On unabashedly saying no to booze

As I get older, my tolerance for BS has shrunk to near negligible levels. I just don’t have the time or energy for the things I don’t have time or energy for. You only get one lifetime – one in which the days seem to roll on by ever faster – and I’m not going to play along on matters of convention just because.

Alcohol is such a founding pillar of both social and work culture, and I’ll admit, I used to drink just to fit in. But I’ve largely called it quits.

Color Martini: "Maya's drink (at Tokyo Go...

(Photo credit: Wikipedia)

I hate beer and wine – and that’s usually all that’s ever available at work dos. Occasionally I’ll indulge in, and enjoy, a spirit or a liqueur among friends. But as a rule I generally don’t enjoy booze very much. I had my few years of drinking on weekends, and my fair share of flushed, tipsy photos snapped in the process … and I’m well and truly over it.

Alcohol is expensive. And I’m a cheapskate. Even at events where booze is flowing freely, I unashamedly abstain. At one particularly tedious evening some time ago, mixers were on offer from the dedicated bartenders, and I thought I’d try to drink to pass the time. A couple of sips in and I called it quits. Lesson learned. (Sorry, I have no qualms about wasting booze.)

Drunk me is not the best me. One drink – max two – and I’m gone. I’ll probably fall asleep within the hour. If I’m driving (which is also rare), it’s best not to touch a drop. Plus I get the dreaded Asian deep red flush – it’s a full body thing for me. Not attractive; extremely embarrassing.

And you know what? It’s not as strange or awkward as I anticipated.

At one industry awards dinner, I refused both the red and white wine as the bottles were offered around. A little while later, my boss simply said, “You don’t drink wine, do you? We might swipe your glass” and passed it on to someone else who was apparently juggling two kinds of vino.

At a bar meetup with a group of strangers (and one person I’d met once before), I ordered a plain orange juice. “You’re on the hard stuff!” one joked, and didn’t say any more on the matter.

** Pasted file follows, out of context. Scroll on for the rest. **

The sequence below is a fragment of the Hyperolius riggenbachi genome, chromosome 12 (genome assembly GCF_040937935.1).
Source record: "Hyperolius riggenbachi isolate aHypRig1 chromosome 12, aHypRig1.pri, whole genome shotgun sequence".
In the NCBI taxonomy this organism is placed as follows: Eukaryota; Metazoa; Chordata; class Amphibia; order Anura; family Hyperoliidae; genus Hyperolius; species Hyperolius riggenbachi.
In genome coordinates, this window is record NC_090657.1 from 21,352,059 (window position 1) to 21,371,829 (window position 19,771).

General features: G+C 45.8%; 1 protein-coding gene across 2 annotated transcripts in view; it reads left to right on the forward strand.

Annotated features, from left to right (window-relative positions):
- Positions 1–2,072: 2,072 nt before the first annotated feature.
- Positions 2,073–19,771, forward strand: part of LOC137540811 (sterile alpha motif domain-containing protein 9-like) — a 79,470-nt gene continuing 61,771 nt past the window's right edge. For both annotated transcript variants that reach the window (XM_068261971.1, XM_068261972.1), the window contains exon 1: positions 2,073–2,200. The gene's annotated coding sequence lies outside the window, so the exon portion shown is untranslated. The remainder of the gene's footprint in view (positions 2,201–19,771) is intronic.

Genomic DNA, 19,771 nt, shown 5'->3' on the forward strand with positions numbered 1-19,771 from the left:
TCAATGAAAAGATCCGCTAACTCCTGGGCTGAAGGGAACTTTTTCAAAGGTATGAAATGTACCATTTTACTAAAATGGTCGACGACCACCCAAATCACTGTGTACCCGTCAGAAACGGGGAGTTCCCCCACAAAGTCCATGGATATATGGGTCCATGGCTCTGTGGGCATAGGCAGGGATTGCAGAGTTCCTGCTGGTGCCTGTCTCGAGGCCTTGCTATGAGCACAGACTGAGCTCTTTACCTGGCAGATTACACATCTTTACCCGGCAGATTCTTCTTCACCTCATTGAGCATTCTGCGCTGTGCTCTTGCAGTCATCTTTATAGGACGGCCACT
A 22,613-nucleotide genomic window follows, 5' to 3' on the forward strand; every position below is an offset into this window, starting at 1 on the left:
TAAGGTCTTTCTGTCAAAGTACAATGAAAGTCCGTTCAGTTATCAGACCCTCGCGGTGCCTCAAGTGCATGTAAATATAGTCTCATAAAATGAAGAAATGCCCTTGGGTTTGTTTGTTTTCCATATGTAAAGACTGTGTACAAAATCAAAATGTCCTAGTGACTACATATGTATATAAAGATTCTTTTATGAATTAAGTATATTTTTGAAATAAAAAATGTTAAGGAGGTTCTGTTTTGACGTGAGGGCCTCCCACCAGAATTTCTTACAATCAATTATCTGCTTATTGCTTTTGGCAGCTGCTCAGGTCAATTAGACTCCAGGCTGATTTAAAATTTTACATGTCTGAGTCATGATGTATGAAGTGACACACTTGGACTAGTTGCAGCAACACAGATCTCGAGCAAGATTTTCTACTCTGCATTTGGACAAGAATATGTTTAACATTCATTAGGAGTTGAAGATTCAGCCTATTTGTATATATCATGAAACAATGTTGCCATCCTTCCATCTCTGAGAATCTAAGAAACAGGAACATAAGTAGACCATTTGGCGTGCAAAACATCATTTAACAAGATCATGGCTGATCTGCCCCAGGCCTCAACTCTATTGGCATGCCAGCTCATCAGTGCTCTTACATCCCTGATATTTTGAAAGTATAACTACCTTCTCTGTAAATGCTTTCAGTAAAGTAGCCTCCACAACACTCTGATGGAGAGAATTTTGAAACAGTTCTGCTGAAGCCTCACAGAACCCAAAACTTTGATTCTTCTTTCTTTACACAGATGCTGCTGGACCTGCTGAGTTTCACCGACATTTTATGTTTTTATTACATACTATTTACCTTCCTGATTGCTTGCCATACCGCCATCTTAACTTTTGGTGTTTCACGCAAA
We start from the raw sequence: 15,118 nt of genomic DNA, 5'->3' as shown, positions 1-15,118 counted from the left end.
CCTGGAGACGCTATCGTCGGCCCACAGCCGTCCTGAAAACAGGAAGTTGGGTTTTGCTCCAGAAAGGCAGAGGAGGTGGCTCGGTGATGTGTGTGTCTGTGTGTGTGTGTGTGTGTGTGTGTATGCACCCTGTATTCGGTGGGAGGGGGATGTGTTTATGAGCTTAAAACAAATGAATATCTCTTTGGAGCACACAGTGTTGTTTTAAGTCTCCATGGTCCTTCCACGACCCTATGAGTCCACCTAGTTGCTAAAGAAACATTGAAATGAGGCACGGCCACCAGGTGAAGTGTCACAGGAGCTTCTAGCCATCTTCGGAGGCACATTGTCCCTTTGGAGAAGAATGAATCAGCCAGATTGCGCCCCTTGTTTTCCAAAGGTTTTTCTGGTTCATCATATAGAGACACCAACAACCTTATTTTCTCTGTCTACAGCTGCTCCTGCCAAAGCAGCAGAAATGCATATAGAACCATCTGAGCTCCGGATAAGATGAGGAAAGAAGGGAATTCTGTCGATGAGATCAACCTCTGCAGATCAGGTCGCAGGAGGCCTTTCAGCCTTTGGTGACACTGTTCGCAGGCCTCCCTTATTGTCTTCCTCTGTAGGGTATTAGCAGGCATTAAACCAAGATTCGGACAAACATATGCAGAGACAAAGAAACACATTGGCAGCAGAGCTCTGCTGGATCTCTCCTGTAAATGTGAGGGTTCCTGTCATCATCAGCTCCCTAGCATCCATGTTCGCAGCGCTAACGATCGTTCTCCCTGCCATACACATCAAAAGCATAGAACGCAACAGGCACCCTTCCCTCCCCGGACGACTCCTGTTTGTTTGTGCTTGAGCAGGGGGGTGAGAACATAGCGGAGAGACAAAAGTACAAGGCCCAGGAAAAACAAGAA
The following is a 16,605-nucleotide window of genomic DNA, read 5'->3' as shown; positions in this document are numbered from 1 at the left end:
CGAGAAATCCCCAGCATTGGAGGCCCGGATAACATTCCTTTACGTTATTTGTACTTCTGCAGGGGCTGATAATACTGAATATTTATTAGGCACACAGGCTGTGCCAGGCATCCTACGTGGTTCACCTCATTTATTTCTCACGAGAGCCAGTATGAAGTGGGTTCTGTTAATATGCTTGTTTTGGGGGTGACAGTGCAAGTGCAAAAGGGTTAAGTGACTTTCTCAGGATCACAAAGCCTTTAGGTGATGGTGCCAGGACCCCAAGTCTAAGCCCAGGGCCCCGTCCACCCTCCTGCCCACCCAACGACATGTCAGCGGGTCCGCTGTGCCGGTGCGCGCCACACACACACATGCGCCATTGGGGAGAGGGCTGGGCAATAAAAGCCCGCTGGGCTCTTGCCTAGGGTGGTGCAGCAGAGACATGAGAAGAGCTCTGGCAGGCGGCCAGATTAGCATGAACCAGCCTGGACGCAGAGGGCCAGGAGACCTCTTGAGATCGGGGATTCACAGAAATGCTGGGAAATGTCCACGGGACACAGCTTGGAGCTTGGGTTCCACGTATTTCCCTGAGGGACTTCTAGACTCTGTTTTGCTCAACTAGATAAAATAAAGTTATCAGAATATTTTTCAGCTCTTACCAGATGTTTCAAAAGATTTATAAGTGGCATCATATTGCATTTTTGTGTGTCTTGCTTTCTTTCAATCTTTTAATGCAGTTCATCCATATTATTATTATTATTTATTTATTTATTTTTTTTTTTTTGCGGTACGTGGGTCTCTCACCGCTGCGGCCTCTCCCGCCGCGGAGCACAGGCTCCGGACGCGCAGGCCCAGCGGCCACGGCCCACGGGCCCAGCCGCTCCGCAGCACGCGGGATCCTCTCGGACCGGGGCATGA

Occasionally I break ranks. I succumbed to nervous drinking at a lunch function not so long ago, surrounded by chefs, food writers and other hospo types. I couldn’t feel the champagne flush, but sure enough, when I ducked into the bathroom I looked well and truly sunburned. And as it was a four-course meal with a different matched wine with each dish, I tried a few sips of each – figuring it was a rare chance I should seize. (SO. MUCH. WASTE. And is it a prerequisite to love wine in order to earn your ‘foodie’ stripes or what?) Takeaway: I still hate wine, even good wine, and even wines chosen to complement amazing food.

It’s funny how alcohol and caffeine are our sanctioned drugs of choice. But maybe we’re becoming more accepting of people who don’t partake. I’d like to think so, anyway. With evermore complex dietary requirements becoming commonplace (I swear every third person I come across is either vegan or gluten-free), perhaps we’re becoming less judgemental about whatever others put – or don’t put – into their bodies.

(This post was partly inspired by Clare and Cait.)

17 thoughts on “On unabashedly saying no to booze

  • Reply Leslie Beslie (@lintacious) November 8, 2012 at 02:24

    I have found this so common that when talking to someone new I will say something like, “Are you free for drinks (hot or cold) on Friday?”

  • Reply Jane November 8, 2012 at 04:21

    I have pretty much given up alcohol. I like beer and wine, but drinking makes it harder for me to be the person I want to be. I suppose I’ll still do a glass of champagne on New Years, and maybe a glass of wine on our anniversary, but I really don’t care to drink anymore.

    Caffeine, on the other hand… Well, I wish I could quit that. I don’t think it’ll ever happen.

  • Reply Budget & the Beach November 8, 2012 at 05:29

    I like beer and wine, but rarely drink anything else. I’ve never been a big drinker. LIke you, two is usually my max, but I really like the taste of a nice glass of wine, or a craft beer. I’m not sure I could or would ever give it up entirely-as long as it’s a good relationship. 🙂

  • Reply Kellen November 8, 2012 at 05:48

    It would be extremely rude to press the issue, since the people asking you why you don’t drink probably don’t know if they’re going into dangerous territory, like you having to explain that you’re an alcoholic like one of my coworkers does.
    I don’t drink because I just don’t like it, and it makes me feel ill, but I always feel self concious about it, and like the people who are drinking resent it. I do think it’s easier if I sell it as a “healthy lifestyle” thing, or some sort of odd diet, since that seems to be a fairly common thing people do.

  • Reply Linda November 8, 2012 at 05:52